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StorySnoops Children's Book Reviews | Miss Spitfire: Reaching Helen Keller | Sarah Miller
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Miss Spitfire: Reaching Helen Keller
by Sarah Miller
PUBL. RECOMMENDED AGE: 10-12
LEXILE READING LEVEL: 890L {what is this?}
PUBLISHER: Atheneum
YEAR PUBLISHED: 2007
NO. PAGES: 240
GENRE{S}: Historical Fiction
MAIN CHARACTER GENDER: Female
AWARD{S}:
YALSA Best Books for Young Adults
ISBN: 1416925422
READ & REVIEWED BY: Eden - StorySnoop


The Story
Miss Spitfire: Reaching Helen Keller—Book Review

In 1887, Annie Sullivan was little more than a half-blind orphan herself, when she arrived to teach deaf and blind Helen Keller. She was desperate for work, and had no formal teacher training -- her only qualification being that she herself had been blind and her spitfire personality was a near match for the seemingly untamable Helen's. For Annie to reach Helen's mind, she would have to ward off physical attacks from her pupil, courageously stand up to her overindulgent family, and find a way to do what seemingly couldn't be done -- teach language to someone who had no way to know it even existed.
The Scoop
Miss Spitfire: Reaching Helen Keller—Book Review
{spoiler alert}

Miss Spitfire is a wonderful, age-appropriate book about determination and Annie Sullivan's desperate attempts to connect emotionally with her student. Young readers, who may or may not be familiar with Helen Keller's story, will be intrigued by Annie's seemingly impossible task, and by the basics of language development that she must work toward. Annie's own story is told in flashbacks throughout, and it is clear that her father was an abusive alcoholic who struck her on at least one occasion. Her younger brother (her only childhood companion) is described as sickly and died at a young age, while they lived in an "almshouse" -- a public home for the poor. Annie battles physically with Helen on several occasions, and battles with Helen's family over the indulgence that they show her, "because she has suffered so much already." Annie must make them realize that failing to set boundaries for Helen only makes her wild and unruly behavior worse -- a parallel to modern children's lives that just might be lost on all but adult readers! There is an interesting afterword by the author about Annie's life, including several photos of Annie and Helen.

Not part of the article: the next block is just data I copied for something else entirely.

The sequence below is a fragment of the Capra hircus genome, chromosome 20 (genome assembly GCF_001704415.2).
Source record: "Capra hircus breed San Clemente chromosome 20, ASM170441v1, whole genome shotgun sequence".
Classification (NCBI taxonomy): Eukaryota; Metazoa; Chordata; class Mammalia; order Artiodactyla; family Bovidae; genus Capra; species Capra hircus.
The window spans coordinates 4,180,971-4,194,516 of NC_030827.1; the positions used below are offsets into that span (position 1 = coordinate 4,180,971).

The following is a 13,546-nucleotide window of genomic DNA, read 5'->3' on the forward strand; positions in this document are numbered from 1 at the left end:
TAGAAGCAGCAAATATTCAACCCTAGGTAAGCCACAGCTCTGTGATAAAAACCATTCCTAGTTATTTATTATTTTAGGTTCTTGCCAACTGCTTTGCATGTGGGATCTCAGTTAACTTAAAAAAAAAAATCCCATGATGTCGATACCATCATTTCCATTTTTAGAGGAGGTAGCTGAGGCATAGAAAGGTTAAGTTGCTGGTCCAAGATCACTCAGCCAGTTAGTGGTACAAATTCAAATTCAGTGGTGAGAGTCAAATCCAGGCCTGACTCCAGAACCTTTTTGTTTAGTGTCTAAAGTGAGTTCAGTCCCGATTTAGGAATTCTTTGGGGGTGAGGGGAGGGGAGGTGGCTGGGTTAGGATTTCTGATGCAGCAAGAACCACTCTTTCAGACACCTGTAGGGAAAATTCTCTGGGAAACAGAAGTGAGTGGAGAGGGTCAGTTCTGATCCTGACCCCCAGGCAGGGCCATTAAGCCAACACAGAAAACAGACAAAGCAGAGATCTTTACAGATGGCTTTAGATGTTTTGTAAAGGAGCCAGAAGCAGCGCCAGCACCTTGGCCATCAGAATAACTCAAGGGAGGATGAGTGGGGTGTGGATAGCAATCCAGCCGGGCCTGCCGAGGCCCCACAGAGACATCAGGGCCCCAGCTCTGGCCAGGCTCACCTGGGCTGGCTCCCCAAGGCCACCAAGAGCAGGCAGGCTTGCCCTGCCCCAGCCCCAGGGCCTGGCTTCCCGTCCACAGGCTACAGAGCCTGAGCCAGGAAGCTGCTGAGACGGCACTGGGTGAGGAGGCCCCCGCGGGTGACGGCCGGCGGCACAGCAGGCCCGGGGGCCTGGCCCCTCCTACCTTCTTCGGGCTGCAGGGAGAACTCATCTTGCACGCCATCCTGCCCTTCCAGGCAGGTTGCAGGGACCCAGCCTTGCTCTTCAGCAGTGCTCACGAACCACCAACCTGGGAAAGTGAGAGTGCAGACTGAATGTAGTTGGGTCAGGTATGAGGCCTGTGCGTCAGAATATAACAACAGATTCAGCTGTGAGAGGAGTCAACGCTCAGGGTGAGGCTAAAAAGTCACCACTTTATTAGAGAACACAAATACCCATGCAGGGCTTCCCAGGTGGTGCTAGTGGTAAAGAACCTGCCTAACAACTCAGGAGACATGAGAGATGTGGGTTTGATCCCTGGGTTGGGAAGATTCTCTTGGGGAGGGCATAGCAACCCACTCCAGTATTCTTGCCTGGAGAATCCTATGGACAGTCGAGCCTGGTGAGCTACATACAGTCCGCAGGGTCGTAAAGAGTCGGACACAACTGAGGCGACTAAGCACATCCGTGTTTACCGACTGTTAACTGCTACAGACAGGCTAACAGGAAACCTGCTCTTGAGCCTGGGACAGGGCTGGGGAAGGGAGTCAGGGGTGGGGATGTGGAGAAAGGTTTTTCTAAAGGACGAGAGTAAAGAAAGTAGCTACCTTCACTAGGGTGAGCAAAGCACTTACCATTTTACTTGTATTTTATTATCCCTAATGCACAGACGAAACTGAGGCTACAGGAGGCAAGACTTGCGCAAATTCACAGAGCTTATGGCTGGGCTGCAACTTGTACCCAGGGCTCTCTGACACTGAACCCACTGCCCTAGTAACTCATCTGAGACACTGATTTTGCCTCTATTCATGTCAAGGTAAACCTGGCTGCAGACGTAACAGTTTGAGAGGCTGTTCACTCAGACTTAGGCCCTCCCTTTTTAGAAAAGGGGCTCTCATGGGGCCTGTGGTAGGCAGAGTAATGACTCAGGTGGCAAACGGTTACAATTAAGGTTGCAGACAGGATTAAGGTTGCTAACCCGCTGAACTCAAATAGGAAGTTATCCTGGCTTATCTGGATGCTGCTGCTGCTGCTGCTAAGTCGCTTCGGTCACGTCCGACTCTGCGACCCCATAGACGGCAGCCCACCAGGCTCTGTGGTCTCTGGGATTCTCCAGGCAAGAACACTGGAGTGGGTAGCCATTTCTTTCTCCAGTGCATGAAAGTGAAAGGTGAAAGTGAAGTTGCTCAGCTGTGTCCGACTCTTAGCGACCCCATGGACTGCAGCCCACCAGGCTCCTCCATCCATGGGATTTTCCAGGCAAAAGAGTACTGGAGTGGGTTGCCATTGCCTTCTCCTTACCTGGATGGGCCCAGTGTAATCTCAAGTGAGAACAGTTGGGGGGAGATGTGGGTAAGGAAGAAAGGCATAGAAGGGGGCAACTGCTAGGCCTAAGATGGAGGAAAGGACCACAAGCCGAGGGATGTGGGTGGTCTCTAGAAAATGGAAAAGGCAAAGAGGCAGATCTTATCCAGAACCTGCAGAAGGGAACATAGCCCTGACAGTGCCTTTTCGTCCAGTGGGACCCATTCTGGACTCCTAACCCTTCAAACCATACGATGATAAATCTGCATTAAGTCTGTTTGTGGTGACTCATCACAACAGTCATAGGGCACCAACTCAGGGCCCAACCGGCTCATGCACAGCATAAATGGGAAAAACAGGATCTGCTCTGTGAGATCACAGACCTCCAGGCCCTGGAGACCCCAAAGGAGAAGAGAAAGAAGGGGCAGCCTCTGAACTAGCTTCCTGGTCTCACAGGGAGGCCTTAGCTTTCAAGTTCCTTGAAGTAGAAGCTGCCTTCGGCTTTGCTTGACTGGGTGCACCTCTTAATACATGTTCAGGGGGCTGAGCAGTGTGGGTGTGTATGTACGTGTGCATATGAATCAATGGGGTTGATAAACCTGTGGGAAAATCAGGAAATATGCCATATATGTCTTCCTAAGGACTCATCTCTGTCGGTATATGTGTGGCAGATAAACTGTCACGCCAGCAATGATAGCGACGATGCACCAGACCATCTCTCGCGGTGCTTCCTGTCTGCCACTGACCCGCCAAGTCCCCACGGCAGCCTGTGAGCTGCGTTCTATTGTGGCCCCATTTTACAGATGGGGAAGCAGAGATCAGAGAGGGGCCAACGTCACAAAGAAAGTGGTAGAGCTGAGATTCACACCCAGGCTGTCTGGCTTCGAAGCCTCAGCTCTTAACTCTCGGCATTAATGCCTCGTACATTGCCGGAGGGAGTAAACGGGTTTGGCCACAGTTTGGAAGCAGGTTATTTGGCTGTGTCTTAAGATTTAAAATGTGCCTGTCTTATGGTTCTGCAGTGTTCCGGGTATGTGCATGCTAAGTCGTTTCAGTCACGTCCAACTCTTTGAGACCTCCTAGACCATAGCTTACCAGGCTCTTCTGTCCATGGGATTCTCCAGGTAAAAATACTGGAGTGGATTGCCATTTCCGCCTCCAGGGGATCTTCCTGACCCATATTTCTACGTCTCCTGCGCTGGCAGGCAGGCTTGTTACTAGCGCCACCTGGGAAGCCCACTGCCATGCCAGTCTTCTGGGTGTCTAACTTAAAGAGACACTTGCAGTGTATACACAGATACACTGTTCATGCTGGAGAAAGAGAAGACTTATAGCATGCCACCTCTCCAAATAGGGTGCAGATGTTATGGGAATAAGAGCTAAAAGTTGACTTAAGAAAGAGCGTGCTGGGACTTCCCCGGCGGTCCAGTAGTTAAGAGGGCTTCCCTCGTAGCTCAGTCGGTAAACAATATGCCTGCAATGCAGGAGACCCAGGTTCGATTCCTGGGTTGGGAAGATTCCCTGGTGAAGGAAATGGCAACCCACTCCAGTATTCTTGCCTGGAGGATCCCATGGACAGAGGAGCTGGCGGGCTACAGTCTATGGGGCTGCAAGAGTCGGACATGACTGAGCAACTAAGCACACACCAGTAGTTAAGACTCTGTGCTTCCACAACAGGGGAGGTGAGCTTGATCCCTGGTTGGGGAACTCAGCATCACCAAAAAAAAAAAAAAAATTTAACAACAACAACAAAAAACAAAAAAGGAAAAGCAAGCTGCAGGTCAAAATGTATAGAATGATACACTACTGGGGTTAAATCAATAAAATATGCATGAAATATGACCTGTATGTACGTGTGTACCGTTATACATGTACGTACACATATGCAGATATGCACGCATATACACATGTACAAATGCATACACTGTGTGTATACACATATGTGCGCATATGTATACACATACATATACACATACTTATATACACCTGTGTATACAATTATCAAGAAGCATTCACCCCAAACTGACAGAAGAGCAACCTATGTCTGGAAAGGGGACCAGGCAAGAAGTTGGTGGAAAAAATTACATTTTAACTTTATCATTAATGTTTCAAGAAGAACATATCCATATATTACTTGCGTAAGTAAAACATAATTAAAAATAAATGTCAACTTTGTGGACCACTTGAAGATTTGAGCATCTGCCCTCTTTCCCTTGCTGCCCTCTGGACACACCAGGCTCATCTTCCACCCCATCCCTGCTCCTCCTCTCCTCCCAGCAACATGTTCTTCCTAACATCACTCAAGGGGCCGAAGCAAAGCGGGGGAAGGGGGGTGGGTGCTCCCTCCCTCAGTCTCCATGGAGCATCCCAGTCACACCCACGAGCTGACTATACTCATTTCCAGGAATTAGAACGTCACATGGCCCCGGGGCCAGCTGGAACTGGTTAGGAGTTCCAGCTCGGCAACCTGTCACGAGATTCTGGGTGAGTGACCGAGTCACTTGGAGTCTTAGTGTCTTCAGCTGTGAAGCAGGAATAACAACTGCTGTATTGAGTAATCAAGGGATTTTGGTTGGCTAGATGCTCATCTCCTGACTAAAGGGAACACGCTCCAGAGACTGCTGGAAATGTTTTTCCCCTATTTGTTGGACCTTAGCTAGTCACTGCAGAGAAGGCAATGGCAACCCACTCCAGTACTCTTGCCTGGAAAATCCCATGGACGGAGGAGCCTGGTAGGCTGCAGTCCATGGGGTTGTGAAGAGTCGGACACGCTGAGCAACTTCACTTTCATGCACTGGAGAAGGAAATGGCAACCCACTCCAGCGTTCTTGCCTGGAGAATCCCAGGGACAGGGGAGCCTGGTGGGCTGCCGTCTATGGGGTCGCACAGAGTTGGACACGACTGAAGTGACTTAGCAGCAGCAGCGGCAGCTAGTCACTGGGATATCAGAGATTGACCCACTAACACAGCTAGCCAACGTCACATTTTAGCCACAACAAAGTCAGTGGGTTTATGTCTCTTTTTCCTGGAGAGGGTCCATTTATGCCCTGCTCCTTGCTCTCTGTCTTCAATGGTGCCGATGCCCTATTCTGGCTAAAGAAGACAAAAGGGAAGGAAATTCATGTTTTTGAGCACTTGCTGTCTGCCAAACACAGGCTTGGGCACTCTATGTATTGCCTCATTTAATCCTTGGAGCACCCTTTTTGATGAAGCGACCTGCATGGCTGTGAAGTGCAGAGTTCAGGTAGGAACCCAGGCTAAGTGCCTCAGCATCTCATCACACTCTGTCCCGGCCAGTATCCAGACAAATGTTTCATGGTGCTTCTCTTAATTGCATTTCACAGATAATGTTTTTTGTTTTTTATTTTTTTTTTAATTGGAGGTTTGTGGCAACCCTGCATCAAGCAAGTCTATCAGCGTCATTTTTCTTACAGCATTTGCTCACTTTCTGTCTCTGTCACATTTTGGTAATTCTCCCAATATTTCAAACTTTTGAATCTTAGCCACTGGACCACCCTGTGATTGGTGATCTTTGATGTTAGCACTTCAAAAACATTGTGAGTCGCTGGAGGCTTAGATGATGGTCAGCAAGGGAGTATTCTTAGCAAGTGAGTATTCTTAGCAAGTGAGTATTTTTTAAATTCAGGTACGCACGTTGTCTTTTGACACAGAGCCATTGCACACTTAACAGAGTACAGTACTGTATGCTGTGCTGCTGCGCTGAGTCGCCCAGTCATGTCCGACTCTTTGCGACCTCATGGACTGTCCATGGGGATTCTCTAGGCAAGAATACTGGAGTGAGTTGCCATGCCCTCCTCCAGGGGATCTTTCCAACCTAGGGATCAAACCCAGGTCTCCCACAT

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Miss Spitfire: Reaching Helen Keller—Book Review

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